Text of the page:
Myriad factors are known to be capable of influencing suicide risk, and now another one seems to have been added to that list.
It's the level of the element lithium in tap water.
At first glance, the notion may be hard to believe. Yet lithium is a natural trace element found in variable amounts in food
and water, and therapeutic doses of lithium can stabilize the moods of patients with bipolar disorder. Furthermore, a 1990
study found that Texas counties with higher levels of lithium in tap water had lower suicide rates than Texas counties with
In addition, a 2009 study found that Japanese cities with higher levels of lithium in tap water had lower suicide rates than
Japanese cities with lower levels. And now a new study has come up with comparable findings for Austria—districts with higher
levels of lithium in tap water had lower suicide rates than those with lower levels.
These new results, obtained by Nestor Kapusta, M.D., an assistant professor of psychiatry at the Medical University of Vienna,
and colleagues were published in the May British Journal of Psychiatry.
Austria, a country of 8.3 million people, is divided into 99 districts. Kapusta and his colleagues obtained information about
the amount of lithium in tap water in each of these districts from 2005 to 2009. They also obtained information about the
suicide rates per 100,000 people in these districts over the same five-year period. They then looked to see whether there
was a relationship between the average amount of lithium in tap water and the average number of completed suicides.
They found a statistically significant inverse relationship—the greater the amount of lithium present, the fewer the suicides.
For instance, the highest average level of lithium was found in the Mistelbach region northeast of Vienna. Although this region
did not have the lowest average suicide rate among the districts, its average suicide rate ranked 15 out of all 99 districts.
Kapusta and his group then reanalyzed their findings while considering factors known to be capable of influencing suicides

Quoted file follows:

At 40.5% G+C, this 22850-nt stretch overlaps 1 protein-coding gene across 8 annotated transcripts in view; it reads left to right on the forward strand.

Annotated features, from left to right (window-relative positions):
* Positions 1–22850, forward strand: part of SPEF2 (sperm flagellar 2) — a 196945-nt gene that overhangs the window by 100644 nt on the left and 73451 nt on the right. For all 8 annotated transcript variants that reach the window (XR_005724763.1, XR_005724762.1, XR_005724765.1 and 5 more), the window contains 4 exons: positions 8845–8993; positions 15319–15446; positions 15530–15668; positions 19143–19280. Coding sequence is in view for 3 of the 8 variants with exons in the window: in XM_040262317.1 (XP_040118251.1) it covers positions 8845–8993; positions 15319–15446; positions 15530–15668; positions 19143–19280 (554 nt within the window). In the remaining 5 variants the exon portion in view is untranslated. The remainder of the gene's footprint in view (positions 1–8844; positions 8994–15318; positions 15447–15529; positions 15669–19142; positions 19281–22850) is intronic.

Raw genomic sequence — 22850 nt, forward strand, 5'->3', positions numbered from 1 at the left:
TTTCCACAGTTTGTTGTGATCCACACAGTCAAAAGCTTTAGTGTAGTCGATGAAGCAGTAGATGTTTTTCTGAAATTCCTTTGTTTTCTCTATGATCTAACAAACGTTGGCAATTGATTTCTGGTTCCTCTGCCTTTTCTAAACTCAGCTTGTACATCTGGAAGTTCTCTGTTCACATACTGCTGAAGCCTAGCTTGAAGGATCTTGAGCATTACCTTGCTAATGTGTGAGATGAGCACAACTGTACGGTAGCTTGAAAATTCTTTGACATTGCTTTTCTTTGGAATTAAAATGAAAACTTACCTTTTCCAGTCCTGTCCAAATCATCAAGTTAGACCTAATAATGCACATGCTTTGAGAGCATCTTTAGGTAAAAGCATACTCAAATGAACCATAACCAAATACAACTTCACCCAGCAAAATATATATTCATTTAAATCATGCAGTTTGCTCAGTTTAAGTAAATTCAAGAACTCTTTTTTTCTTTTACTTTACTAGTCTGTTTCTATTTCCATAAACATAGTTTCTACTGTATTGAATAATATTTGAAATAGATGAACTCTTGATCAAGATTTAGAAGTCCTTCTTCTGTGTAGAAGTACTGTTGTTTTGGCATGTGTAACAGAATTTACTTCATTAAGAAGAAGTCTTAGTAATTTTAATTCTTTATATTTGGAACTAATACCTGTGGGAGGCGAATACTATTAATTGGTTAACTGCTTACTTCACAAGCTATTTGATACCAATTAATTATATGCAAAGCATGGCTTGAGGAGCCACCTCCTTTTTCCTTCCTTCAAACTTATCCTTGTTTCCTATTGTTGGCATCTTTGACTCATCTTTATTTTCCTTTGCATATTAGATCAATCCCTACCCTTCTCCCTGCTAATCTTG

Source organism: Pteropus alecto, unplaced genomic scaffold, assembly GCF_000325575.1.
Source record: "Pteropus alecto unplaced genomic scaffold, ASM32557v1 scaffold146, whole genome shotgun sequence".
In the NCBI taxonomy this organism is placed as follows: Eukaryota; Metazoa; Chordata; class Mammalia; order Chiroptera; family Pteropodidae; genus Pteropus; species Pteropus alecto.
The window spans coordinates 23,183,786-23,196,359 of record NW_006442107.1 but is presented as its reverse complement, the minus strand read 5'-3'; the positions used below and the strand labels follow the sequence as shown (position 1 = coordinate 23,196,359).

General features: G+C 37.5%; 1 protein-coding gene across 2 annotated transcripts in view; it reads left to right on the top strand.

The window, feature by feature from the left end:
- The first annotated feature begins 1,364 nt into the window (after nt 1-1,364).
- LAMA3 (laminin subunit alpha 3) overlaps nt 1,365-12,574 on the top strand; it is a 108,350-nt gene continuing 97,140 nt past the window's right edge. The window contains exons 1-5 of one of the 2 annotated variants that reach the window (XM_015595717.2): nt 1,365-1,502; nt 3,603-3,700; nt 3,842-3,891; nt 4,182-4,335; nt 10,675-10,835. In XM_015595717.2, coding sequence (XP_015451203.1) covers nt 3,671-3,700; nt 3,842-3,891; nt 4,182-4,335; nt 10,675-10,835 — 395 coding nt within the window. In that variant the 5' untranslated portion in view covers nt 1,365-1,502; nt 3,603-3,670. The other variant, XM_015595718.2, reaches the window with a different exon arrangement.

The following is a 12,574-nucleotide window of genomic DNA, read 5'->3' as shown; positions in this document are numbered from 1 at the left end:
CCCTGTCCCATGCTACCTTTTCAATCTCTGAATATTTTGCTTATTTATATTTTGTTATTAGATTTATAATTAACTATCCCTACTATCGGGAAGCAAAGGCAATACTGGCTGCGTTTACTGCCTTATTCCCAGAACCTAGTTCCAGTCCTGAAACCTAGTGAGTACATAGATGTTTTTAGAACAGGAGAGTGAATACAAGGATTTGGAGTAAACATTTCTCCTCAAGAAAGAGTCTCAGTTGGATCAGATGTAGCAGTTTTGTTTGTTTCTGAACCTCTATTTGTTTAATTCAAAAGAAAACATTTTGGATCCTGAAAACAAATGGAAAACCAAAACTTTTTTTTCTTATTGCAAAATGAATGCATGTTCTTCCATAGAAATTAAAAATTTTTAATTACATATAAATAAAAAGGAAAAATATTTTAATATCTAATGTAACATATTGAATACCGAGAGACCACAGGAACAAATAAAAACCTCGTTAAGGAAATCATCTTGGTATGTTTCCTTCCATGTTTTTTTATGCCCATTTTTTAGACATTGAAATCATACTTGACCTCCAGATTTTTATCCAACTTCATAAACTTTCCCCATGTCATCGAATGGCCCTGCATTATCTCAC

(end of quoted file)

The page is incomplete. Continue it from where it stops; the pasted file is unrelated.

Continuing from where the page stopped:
in Austria, such as income, religion, and availability of mental health service providers. There was still a significant,
inverse relationship between the amount of lithium present in tap water and the number of completed suicides.
Thus, while the study does not prove a causal relationship, it does suggest the possibility that lithium in tap water may
temper suicide risk.
As for the argument that perhaps Austrians prefer to drink bottled rather than tap water, Kapusta told Psychiatric News that because Austrian tap water is of high quality, most Austrians do drink tap water. But even if Austrians didn't drink
tap water, the lithium present in it could still be absorbed into their bodies via cooking and bathing, he said.
So if lithium in tap water can indeed help counter suicides, should traces of lithium be added to tap water to help protect
people from suicide, just as fluoride is often added to tap water to help protect people from dental caries? Not at this time,
Kapusta stated. "The scientific evidence is growing, but it is still low and needs to be further strengthened," he said. Also,
it's possible that raising the levels of lithium in tap water might have adverse effects on unborn babies, since lithium concentrations
in the brain increase during the first trimester of gestation. Additionally, lithium can cause adverse effects such as hypothyroidism,
kidney failure, and other problems.
Currently, no country or city appears to be adding lithium to tap water to reduce the risk of suicides, Takeshi Terao, M.D.,
Ph.D., told Psychiatric News. Terao, a professor of neuropsychiatry at Oita University in Japan, was one of the researchers who conducted the 2009 study
demonstrating an inverse link between levels of lithium in tap water and suicides in Japan.
The Salar de Atacama region in northern Chile contains some of the highest lithium levels in the world. Austrian scientists
believe that the answer to whether lithium can prevent suicides may lie in this region.
Credit: Timothy Forbes/istockphoto
Perhaps the best resource for learning whether lithium can prevent suicides and whether levels of lithium in tap water should
be increased as a suicide-prevention measure may lie in a region in northern Chile called Salar de Atacama. Ground water in
this region contains some of the highest lithium levels in the world. Kapusta and his colleagues are now obtaining suicide
statistics from that region and considering other issues, such as renal and thyroid function. "If any American psychiatrists
are interested in such a venture, we look forward to collaboration," he said.
An abstract of "Lithium in Drinking Water and Suicide Mortality" is posted at <http://bjp.rcpsych.org/cgi/content/abstract/198/5/346>.